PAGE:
The book opens with an excellent overview of the basic perspectives currently present in the field of language evolution. For the most part, this introduction is thorough, and whilst the section is clearly written from a well-defined perspective, it still feels mostly objective. However, I found the section dedicated to language as a culturally-evolved system somewhat problematic, in that ideas regarding the social or sexual selection of language are conflated with research, such as Kirby’s iterated learning models (see Kirby, Smith & Brighton 2003 for a review), which favours a narrative stressing the influence of cultural evolution on the emergence of linguistic structure. Tellingly, the only work by Kirby which Bouchard does cite in the context of computational iterated learning models, is the 2003 book “Language Evolution”, which is a broad introductory text. Including mechanisms of social or sexual selection in the section on cultural evolution neglects to clarify that these are processes of biological selection, not ones of cultural transmission. Bouchard points out that Kirby’s models give an idea of how simpler linguistic systems may evolve into more complex ones, rather than an idea of how language might have originated. However, he neglects to give much, if any, room to the research surrounding Kirby’s work that language may have emerged through general cognitive mechanisms and cultural transmission. This body of work, which is largely dominating the evolutionary linguistics community (as demonstrated at the 2014 EvoLang conference in Vienna) has more in common with Bouchard’s perspective on the origins of language, and yet is largely neglected in favour of the deconstruction of the generativist ideas of uniqueness and innateness, which many theorists have been discounting for years. Bouchard does dedicate a chapter to self-organising systems and stresses the importance of small cognitive biases and learning constraints in the emergence of combinatorial phonology, but spends little time on the effects that similar processes will have on syntax, and neglects to discuss any experimental work demonstrating these effects (e.g. Verhoef, Kirby and Padden, 2011).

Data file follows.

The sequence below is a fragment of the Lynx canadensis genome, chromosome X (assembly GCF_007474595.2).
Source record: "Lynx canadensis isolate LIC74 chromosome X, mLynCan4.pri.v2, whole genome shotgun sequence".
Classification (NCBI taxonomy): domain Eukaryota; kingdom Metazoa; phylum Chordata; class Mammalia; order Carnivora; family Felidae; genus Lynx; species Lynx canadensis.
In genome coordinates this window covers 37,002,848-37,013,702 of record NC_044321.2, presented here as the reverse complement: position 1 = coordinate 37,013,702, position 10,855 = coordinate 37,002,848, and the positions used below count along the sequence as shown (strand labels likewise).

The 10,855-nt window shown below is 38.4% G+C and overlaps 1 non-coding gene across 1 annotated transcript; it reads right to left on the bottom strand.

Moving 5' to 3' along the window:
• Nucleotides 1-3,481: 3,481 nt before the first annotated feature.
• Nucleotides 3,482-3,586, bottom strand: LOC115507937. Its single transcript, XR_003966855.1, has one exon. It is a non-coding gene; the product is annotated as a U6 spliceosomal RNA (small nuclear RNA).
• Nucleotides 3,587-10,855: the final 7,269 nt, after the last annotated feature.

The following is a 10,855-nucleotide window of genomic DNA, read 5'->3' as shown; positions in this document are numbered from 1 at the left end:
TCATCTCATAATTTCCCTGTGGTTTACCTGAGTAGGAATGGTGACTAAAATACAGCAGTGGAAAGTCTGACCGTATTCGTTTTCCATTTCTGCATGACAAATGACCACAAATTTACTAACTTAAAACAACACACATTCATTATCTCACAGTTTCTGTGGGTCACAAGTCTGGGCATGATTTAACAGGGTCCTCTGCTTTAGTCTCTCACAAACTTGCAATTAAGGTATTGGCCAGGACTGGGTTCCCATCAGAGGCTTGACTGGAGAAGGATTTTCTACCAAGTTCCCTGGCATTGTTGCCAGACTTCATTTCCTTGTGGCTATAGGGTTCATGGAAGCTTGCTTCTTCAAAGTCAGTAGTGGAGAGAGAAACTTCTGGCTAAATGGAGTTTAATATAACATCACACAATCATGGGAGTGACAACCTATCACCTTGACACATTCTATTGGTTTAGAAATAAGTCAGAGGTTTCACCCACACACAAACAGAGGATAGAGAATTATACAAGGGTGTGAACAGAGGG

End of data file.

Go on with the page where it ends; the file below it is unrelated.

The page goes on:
Bouchard spends some time in the next sections discussing Saussurean linguistics and newer empirical studies from neuroimaging, genetics and behavioural studies, but with notable gaps from the vastly expanding field of evolutionary linguistics. In the text, there is a notable lack of literature from more recent years. He dedicates a huge amount of discussion stressing the importance of the design feature of arbitrariness in language with only a very brief fragment (one paragraph) addressing evidence that suggests that language might not be a purely arbitrary system. This massive oversight is problematic in a book of such length, especially given that this book is about the origins of language, and given the fact that there is so much work which discusses iconicity facilitating the bootstrapping of communication systems in order to solve symbol grounding problems. Furthermore, a serious body of work that suggests that systematicity between signals and meanings can facilitate language learning exists (see Perniss et al., 2010 for a review and Monaghan et al., 2014 for a more recent update). Though these claims remain controversial, I feel that given the main premise of the book and its argument, these issues deserved serious discussion, which they did not receive. Bouchard also briefly asserts that the origins of language are independent of the linguistic modality (either speech or gesture) that was initially used for language. However, given that his theory is grounded so deeply in language’s arbitrariness, it feels strange to neglect a serious discussion about how a linguistic modality can affect the amount of iconicity possible in language, and in addition, how this can affect structure that emerges from a linguistic system, because, as Bouchard points out himself, “the possibilities of the chaotic system are considerably narrowed by material properties of our production systems” (page 154). Though Bouchard is talking about the controllability of a production system, he must have considered the effects of modalities which lend themselves more easily to iconicity, and that this will necessarily affect the structure of any system that emerges from different modalities.